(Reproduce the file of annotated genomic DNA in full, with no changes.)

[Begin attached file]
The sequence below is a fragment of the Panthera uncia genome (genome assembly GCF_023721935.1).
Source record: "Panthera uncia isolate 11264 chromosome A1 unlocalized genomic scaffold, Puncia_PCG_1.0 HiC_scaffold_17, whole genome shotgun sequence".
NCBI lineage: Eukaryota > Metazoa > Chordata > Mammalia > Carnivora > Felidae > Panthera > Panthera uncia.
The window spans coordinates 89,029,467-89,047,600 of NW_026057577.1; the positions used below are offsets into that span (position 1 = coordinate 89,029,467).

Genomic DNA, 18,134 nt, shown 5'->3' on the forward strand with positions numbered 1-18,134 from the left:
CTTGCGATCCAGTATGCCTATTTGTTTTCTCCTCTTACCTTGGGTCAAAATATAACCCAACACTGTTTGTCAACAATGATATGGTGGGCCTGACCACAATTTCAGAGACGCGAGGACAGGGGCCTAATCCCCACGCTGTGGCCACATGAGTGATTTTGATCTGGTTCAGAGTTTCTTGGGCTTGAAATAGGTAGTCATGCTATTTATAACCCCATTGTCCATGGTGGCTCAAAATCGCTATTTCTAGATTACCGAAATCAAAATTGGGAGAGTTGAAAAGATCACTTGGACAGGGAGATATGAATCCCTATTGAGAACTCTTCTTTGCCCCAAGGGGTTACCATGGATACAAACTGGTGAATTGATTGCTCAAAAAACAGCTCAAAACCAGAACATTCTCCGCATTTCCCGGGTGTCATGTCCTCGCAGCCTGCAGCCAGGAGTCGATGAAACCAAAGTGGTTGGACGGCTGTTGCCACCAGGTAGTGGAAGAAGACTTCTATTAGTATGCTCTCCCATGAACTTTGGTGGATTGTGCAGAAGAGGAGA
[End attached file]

The sequence below is a fragment of the Panthera uncia genome (genome assembly GCF_023721935.1).
Source record: "Panthera uncia isolate 11264 chromosome A1 unlocalized genomic scaffold, Puncia_PCG_1.0 HiC_scaffold_17, whole genome shotgun sequence".
NCBI lineage: Eukaryota > Metazoa > Chordata > Mammalia > Carnivora > Felidae > Panthera > Panthera uncia.
The window spans coordinates 89,029,467-89,047,600 of NW_026057577.1; the positions used below are offsets into that span (position 1 = coordinate 89,029,467).

Genomic DNA, 18,134 nt, shown 5'->3' on the forward strand with positions numbered 1-18,134 from the left:
CTTGCGATCCAGTATGCCTATTTGTTTTCTCCTCTTACCTTGGGTCAAAATATAACCCAACACTGTTTGTCAACAATGATATGGTGGGCCTGACCACAATTTCAGAGACGCGAGGACAGGGGCCTAATCCCCACGCTGTGGCCACATGAGTGATTTTGATCTGGTTCAGAGTTTCTTGGGCTTGAAATAGGTAGTCATGCTATTTATAACCCCATTGTCCATGGTGGCTCAAAATCGCTATTTCTAGATTACCGAAATCAAAATTGGGAGAGTTGAAAAGATCACTTGGACAGGGAGATATGAATCCCTATTGAGAACTCTTCTTTGCCCCAAGGGGTTACCATGGATACAAACTGGTGAATTGATTGCTCAAAAAACAGCTCAAAACCAGAACATTCTCCGCATTTCCCGGGTGTCATGTCCTCGCAGCCTGCAGCCAGGAGTCGATGAAACCAAAGTGGTTGGACGGCTGTTGCCACCAGGTAGTGGAAGAAGACTTCTATTAGTATGCTCTCCCATGAACTTTGGTGGATTGTGCAGAAGAGGAGA